A recently announced grant from the Citizens Bank Foundation could position small business owners to take advantage of growing development opportunities in the Hill District.
The $76,000 donation to the Hill District Community Development Corporation was announced at a press conference at the Thelma Lovette YMCA on Oct. 8. The grant is part of Citizens Bank’s new “Growing Communities” initiative created to aid neighborhood revitalization in the Hill District.
A large portion of the funds — $56,000 — will go toward strengthening small businesses in the neighborhood. This will include micro-grants made through the Hill District Development Growth Fund business grants program.
“Our sweet spot is the development that’s happening in the neighborhood and connecting small businesses to that,” Marimba Milliones, president and CEO of the Hill CDC, told City Paper today. “If we’re developing a retail corridor, we need to develop businesses so they can lease space in that development.”
Hill District leaders have been working to ensure residents will benefit from the influx of development coming to their neighborhood. This includes the projected $1.3 billion in development planned for the former Civic Arena site in the lower Hill District.
“We view the lower Hill District as a once-in-a-generation opportunity to spur investment in the rest of the neighborhood, to reconnect from a socio-economic standpoint. We’re not just talking about construction opportunities; we’re talking about business opportunities; we’re talking about post construction opportunities,” Milliones said. “I want to prepare the people of this community.”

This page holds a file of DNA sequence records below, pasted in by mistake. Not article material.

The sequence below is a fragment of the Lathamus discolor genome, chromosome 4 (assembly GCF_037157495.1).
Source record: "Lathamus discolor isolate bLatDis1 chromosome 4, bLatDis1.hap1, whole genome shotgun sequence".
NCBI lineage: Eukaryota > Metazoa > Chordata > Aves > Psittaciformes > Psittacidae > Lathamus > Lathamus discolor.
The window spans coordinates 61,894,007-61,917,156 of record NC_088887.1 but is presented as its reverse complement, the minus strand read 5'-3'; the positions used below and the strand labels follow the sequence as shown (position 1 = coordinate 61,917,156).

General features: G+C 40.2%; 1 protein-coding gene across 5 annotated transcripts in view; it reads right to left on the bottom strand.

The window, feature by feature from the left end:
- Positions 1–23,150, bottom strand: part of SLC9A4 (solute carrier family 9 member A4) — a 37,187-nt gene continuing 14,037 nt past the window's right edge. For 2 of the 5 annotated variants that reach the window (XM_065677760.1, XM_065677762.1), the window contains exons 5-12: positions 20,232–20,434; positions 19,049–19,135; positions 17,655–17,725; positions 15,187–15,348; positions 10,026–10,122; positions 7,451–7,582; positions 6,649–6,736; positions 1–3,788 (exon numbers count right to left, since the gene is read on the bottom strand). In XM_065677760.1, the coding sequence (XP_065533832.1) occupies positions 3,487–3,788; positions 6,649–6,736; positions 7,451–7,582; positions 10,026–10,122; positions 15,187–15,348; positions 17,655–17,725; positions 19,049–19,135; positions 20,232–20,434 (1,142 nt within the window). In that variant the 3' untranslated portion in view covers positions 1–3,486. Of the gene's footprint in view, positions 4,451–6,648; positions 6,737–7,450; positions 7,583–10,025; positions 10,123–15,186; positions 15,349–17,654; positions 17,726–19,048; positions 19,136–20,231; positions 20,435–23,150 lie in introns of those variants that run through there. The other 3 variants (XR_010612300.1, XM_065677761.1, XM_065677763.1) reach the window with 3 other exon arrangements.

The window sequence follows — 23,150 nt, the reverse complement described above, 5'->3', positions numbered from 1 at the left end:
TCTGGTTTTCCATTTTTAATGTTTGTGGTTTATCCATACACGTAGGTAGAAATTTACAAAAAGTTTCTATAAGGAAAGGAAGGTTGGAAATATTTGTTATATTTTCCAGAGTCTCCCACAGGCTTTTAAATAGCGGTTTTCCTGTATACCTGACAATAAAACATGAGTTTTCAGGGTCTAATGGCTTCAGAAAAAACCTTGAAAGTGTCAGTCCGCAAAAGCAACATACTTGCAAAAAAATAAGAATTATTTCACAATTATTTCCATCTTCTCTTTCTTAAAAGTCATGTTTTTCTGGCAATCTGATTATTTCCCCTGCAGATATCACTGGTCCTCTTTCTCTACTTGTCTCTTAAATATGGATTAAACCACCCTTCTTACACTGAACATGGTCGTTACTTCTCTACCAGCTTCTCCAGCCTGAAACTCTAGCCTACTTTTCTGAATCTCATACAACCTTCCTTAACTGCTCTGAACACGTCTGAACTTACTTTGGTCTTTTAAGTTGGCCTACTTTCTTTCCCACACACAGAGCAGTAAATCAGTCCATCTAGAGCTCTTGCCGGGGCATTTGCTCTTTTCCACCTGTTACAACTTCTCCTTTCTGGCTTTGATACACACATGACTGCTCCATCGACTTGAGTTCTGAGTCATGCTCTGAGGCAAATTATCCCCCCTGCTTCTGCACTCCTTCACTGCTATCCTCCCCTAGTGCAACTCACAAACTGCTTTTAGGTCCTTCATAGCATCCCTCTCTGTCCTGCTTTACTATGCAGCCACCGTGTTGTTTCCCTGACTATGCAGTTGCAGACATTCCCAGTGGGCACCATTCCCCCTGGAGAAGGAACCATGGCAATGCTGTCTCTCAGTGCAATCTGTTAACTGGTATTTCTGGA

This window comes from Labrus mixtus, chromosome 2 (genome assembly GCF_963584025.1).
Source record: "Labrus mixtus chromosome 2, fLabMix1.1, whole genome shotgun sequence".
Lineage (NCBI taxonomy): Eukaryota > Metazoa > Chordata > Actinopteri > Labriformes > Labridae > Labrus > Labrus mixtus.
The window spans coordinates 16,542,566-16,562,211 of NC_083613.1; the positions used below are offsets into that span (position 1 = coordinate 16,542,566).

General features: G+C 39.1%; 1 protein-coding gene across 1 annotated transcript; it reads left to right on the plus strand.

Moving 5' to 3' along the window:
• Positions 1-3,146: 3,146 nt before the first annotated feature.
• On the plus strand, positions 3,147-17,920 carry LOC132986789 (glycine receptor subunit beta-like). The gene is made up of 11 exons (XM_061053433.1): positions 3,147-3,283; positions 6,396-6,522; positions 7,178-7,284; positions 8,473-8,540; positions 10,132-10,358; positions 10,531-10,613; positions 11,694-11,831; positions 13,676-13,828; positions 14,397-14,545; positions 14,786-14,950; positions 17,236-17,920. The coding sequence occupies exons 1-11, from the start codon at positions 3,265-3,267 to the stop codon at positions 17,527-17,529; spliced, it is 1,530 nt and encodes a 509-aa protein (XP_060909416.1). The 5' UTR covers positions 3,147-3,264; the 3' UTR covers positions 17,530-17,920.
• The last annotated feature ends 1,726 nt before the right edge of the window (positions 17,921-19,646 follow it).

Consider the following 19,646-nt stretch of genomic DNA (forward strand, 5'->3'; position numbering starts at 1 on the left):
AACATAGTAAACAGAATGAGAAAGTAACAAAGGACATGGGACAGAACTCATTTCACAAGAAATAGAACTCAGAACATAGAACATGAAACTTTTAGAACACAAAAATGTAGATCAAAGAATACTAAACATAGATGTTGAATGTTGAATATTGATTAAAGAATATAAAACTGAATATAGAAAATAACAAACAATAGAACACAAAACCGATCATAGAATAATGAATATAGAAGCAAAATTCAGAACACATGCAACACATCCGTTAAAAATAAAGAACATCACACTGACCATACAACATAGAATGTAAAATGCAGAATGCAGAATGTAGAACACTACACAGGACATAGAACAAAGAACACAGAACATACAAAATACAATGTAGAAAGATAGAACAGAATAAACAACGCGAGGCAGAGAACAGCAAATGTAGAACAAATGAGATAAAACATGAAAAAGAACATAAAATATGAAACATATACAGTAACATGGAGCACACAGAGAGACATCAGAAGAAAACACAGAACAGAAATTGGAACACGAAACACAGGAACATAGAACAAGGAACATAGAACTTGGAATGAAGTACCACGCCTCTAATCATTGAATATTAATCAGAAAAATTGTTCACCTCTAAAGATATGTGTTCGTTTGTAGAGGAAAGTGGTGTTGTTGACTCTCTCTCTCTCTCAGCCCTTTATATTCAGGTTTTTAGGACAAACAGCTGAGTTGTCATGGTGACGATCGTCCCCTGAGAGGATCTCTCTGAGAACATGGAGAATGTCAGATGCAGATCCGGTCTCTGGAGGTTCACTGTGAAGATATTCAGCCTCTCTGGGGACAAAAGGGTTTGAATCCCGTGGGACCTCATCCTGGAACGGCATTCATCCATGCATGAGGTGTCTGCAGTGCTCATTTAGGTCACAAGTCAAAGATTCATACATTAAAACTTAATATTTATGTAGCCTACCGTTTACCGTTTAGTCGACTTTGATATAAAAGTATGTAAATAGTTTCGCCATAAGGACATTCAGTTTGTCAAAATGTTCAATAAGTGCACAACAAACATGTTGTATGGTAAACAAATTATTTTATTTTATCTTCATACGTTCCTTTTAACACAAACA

According to a press release, the remainder of the grant will be used for:
Home Ownership — A $10,000 investment for a program to help 100 home buyers settle in the Hill District. Citizens will also provide home-buyer education to low- to moderate-income individuals and families;
Workforce Development — A $5,000 investment for research on the impact the neighborhood development has on the local workforce. Results will be used to address the disconnect between local skills and workforce needs; and
Financial Education — A $3,000 investment to provide monthly financial education classes for small business owners and residents at the business center. Topics will include small business budgeting basics and personal financing tips. Citizens Bank volunteers will help conduct the workshops.
I am one of the casualties of outsourcing and offshoring, which has slaughtered the transcription…
Pittsburgh Fringe will miss this great venue!
I remember that smell growing up in Donora and the black soot all over the…